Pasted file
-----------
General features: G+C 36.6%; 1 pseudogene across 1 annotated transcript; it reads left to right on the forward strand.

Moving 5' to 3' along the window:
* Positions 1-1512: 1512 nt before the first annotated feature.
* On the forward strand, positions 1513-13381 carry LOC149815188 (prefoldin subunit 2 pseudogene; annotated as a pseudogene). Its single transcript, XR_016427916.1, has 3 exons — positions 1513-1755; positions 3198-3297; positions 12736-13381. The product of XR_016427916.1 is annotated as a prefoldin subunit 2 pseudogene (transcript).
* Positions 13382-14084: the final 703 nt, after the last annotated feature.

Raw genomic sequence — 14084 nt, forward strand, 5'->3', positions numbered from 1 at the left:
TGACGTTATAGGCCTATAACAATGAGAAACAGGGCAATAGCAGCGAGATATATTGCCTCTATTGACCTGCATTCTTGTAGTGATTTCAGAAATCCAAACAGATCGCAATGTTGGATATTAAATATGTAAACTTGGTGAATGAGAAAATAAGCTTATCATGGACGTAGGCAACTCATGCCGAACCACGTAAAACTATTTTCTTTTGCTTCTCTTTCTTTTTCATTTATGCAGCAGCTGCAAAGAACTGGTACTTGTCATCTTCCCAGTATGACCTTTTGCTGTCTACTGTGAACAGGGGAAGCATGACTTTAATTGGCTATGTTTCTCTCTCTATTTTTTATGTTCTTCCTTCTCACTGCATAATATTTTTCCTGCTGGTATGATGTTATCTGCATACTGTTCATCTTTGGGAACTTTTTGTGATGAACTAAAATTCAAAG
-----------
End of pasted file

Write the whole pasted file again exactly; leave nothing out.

General features: G+C 36.6%; 1 pseudogene across 1 annotated transcript; it reads left to right on the forward strand.

Moving 5' to 3' along the window:
* Positions 1-1512: 1512 nt before the first annotated feature.
* On the forward strand, positions 1513-13381 carry LOC149815188 (prefoldin subunit 2 pseudogene; annotated as a pseudogene). Its single transcript, XR_016427916.1, has 3 exons — positions 1513-1755; positions 3198-3297; positions 12736-13381. The product of XR_016427916.1 is annotated as a prefoldin subunit 2 pseudogene (transcript).
* Positions 13382-14084: the final 703 nt, after the last annotated feature.

Raw genomic sequence — 14084 nt, forward strand, 5'->3', positions numbered from 1 at the left:
TGACGTTATAGGCCTATAACAATGAGAAACAGGGCAATAGCAGCGAGATATATTGCCTCTATTGACCTGCATTCTTGTAGTGATTTCAGAAATCCAAACAGATCGCAATGTTGGATATTAAATATGTAAACTTGGTGAATGAGAAAATAAGCTTATCATGGACGTAGGCAACTCATGCCGAACCACGTAAAACTATTTTCTTTTGCTTCTCTTTCTTTTTCATTTATGCAGCAGCTGCAAAGAACTGGTACTTGTCATCTTCCCAGTATGACCTTTTGCTGTCTACTGTGAACAGGGGAAGCATGACTTTAATTGGCTATGTTTCTCTCTCTATTTTTTATGTTCTTCCTTCTCACTGCATAATATTTTTCCTGCTGGTATGATGTTATCTGCATACTGTTCATCTTTGGGAACTTTTTGTGATGAACTAAAATTCAAAG